I would definitely recommend this book to anyone wanting a great read about a historical figure.

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Review: The Werewolf of Bamberg by Oliver Pötzsch

4 Stars

This is the 5th book in the Hangman’s Daughter series by Oliver Pötzsch.  Once again you are taken back to 17th century Germany to visit with the Kuisl family.  And for anyone who has read any of the previous books, the characters are just as stubborn and frustrating as ever.  And once again, you can’t get enough of them.

Jakob Kuisl and his family travel to Bamberg to attend the wedding of his brother, the Bamberg executioner.  Just as they reach the gates the severed arm of a man is found and sets in motion events that entangle the entire Kuisl family into a mystery that has left the citizens of Bamberg scared and superstitious.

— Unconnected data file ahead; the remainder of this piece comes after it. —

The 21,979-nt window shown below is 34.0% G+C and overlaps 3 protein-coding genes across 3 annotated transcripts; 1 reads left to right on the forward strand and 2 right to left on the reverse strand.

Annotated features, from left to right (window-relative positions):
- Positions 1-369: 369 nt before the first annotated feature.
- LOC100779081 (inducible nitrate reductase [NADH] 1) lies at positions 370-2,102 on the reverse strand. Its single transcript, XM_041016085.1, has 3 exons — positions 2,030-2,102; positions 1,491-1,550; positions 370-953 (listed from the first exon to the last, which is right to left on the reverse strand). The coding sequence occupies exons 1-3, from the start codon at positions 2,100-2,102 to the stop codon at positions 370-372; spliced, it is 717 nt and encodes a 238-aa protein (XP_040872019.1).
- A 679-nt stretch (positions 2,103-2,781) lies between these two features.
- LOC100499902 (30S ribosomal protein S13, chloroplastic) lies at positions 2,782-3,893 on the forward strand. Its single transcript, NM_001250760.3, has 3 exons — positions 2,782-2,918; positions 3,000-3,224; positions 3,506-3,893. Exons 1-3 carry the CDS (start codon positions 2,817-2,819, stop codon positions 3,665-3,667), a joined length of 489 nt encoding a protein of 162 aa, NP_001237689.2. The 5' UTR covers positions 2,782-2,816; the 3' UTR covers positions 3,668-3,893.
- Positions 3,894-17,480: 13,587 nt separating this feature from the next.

There have been a number of disappearances of several highly esteemed citizens and with the discovery of severed limbs in the forest and surrounding rivers, the town is on edge.  There have been reports of a beast that behaves like a man, a werewolf.  Eyewitness accounts say that the beast runs on all four legs but then can stand up like a man.  Soon enough there is an inquisition set in motion by the bishop and the council to bring about the capture of the beast.  Jakob, Magdalena and Simon join together with the rest of their family to discover the real secret behind this werewolf and put a stop to the madness before anyone else gets hurt.  Especially someone in the Kuisl family.